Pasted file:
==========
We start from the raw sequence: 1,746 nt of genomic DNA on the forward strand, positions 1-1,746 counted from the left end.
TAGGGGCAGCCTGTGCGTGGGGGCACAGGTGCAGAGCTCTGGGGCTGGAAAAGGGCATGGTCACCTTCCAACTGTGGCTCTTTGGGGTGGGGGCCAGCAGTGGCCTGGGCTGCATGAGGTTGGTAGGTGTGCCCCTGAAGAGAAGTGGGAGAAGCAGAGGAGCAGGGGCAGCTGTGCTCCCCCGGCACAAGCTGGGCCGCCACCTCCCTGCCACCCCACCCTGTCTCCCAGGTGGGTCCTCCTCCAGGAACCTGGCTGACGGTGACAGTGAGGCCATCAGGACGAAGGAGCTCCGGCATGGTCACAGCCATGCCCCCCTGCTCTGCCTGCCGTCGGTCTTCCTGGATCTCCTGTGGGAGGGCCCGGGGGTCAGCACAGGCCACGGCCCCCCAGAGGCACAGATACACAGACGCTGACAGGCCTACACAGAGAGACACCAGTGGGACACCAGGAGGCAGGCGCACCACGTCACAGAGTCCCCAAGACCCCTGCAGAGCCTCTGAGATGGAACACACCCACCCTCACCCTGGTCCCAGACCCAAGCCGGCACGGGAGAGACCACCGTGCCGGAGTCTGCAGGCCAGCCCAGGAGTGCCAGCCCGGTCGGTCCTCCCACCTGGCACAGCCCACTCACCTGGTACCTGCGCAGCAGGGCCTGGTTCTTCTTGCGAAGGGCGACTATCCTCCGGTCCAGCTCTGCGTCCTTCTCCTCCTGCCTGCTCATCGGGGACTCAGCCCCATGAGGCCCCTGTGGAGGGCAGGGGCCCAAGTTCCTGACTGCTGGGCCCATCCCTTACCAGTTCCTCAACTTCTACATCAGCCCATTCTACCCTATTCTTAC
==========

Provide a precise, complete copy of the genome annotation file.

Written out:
We start from the raw sequence: 1,746 nt of genomic DNA on the forward strand, positions 1-1,746 counted from the left end.
TAGGGGCAGCCTGTGCGTGGGGGCACAGGTGCAGAGCTCTGGGGCTGGAAAAGGGCATGGTCACCTTCCAACTGTGGCTCTTTGGGGTGGGGGCCAGCAGTGGCCTGGGCTGCATGAGGTTGGTAGGTGTGCCCCTGAAGAGAAGTGGGAGAAGCAGAGGAGCAGGGGCAGCTGTGCTCCCCCGGCACAAGCTGGGCCGCCACCTCCCTGCCACCCCACCCTGTCTCCCAGGTGGGTCCTCCTCCAGGAACCTGGCTGACGGTGACAGTGAGGCCATCAGGACGAAGGAGCTCCGGCATGGTCACAGCCATGCCCCCCTGCTCTGCCTGCCGTCGGTCTTCCTGGATCTCCTGTGGGAGGGCCCGGGGGTCAGCACAGGCCACGGCCCCCCAGAGGCACAGATACACAGACGCTGACAGGCCTACACAGAGAGACACCAGTGGGACACCAGGAGGCAGGCGCACCACGTCACAGAGTCCCCAAGACCCCTGCAGAGCCTCTGAGATGGAACACACCCACCCTCACCCTGGTCCCAGACCCAAGCCGGCACGGGAGAGACCACCGTGCCGGAGTCTGCAGGCCAGCCCAGGAGTGCCAGCCCGGTCGGTCCTCCCACCTGGCACAGCCCACTCACCTGGTACCTGCGCAGCAGGGCCTGGTTCTTCTTGCGAAGGGCGACTATCCTCCGGTCCAGCTCTGCGTCCTTCTCCTCCTGCCTGCTCATCGGGGACTCAGCCCCATGAGGCCCCTGTGGAGGGCAGGGGCCCAAGTTCCTGACTGCTGGGCCCATCCCTTACCAGTTCCTCAACTTCTACATCAGCCCATTCTACCCTATTCTTAC